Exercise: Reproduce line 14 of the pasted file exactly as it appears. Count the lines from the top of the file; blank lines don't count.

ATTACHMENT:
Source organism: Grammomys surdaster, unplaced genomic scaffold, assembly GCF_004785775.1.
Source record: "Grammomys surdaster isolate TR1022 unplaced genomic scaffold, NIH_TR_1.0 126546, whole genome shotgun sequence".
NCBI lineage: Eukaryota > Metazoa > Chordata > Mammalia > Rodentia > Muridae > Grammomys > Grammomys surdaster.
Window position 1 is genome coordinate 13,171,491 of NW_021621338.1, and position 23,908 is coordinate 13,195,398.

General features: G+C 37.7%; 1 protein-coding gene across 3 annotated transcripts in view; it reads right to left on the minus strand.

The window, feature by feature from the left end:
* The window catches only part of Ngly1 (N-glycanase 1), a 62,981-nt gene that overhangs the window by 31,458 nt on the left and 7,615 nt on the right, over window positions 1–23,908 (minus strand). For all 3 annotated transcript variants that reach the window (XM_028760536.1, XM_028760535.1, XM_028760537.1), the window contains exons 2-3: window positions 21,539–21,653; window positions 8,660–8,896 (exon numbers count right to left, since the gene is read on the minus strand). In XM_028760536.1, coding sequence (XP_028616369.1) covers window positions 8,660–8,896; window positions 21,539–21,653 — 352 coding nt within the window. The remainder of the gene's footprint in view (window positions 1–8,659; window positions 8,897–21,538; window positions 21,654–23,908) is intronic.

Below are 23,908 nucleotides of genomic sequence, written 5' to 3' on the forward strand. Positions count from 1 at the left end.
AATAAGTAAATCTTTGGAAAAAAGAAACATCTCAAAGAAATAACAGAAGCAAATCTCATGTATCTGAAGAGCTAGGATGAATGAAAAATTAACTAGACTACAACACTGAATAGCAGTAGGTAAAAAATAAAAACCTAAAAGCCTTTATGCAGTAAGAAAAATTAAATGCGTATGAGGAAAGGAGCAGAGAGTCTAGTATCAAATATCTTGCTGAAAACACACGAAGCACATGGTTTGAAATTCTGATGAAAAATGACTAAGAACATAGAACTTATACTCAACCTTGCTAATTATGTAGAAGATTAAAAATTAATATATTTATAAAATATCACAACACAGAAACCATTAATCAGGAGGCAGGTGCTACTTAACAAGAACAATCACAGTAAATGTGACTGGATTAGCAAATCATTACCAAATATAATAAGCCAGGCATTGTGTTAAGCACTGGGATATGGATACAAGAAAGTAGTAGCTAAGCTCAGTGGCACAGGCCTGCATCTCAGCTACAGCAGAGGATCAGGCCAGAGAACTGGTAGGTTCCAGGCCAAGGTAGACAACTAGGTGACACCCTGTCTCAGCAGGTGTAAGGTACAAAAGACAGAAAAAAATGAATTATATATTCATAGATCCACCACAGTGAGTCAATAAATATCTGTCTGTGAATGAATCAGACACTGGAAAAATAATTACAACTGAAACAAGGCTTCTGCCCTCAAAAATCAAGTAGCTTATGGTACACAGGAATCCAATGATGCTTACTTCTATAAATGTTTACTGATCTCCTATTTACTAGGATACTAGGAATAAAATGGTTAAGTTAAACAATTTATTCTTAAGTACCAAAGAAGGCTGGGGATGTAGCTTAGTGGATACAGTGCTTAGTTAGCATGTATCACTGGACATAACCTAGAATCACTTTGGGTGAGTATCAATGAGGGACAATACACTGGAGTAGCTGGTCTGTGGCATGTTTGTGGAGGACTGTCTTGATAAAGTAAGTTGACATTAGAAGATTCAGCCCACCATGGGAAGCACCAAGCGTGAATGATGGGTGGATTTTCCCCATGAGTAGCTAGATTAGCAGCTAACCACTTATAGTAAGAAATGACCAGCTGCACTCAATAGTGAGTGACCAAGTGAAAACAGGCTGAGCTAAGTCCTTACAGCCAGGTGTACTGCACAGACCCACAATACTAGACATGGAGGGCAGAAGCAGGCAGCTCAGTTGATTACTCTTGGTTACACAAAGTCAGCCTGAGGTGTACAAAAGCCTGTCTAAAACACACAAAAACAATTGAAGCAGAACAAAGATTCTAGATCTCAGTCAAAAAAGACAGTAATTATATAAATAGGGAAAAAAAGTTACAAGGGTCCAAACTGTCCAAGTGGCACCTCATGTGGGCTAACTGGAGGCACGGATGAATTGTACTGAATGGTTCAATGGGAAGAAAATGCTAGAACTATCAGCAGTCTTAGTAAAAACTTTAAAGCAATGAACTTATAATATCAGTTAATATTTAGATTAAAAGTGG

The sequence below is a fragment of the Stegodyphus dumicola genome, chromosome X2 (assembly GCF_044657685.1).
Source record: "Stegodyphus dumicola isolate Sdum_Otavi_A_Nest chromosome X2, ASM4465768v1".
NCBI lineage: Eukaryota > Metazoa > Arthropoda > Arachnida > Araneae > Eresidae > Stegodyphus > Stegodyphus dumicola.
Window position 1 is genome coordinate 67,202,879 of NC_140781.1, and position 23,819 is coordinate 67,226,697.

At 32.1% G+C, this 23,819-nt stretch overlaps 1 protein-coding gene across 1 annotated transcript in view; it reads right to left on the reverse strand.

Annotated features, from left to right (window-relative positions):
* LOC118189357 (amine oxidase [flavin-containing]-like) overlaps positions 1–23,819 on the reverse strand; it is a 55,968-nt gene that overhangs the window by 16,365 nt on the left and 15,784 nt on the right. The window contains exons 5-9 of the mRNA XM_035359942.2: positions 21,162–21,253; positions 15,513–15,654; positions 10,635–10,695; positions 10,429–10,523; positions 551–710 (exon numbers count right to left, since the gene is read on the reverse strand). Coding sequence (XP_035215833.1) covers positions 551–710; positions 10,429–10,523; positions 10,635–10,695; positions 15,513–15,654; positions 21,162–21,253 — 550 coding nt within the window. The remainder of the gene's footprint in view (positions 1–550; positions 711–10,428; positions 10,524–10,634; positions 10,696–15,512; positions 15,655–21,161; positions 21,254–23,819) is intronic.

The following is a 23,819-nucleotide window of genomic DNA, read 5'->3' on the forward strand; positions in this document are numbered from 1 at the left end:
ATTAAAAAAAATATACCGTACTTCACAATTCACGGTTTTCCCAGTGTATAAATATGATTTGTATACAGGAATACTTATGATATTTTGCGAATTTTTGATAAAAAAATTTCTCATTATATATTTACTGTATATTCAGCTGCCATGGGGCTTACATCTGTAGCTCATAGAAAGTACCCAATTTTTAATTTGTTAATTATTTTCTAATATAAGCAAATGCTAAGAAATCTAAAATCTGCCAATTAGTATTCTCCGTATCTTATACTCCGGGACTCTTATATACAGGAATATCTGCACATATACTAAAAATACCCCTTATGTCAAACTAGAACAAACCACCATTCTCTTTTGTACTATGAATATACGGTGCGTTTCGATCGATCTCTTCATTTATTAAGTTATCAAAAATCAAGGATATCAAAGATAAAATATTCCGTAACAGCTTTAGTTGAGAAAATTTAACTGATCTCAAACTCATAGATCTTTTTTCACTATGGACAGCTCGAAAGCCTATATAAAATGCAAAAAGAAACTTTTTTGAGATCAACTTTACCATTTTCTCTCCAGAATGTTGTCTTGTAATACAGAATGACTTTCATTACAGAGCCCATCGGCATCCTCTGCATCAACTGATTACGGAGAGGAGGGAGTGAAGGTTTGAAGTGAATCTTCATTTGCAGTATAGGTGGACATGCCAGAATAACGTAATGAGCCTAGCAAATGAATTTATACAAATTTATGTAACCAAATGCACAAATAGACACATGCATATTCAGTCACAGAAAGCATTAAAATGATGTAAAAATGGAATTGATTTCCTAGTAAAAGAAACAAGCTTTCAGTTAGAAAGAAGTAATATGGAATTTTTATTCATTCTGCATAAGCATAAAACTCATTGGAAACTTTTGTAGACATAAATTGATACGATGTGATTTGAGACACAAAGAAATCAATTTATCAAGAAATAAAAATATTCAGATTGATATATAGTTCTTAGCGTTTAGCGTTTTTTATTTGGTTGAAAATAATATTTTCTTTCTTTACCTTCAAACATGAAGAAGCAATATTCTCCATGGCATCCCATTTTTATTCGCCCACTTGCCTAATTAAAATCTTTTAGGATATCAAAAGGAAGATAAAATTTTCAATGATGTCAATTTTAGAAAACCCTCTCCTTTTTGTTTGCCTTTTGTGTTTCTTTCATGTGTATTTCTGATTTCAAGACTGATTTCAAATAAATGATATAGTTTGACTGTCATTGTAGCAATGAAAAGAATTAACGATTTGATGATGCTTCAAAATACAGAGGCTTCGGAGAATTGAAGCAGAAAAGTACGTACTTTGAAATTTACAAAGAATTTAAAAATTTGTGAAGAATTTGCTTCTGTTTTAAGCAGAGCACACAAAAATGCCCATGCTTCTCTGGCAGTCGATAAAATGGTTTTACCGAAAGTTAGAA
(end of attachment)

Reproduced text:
At 32.1% G+C, this 23,819-nt stretch overlaps 1 protein-coding gene across 1 annotated transcript in view; it reads right to left on the reverse strand.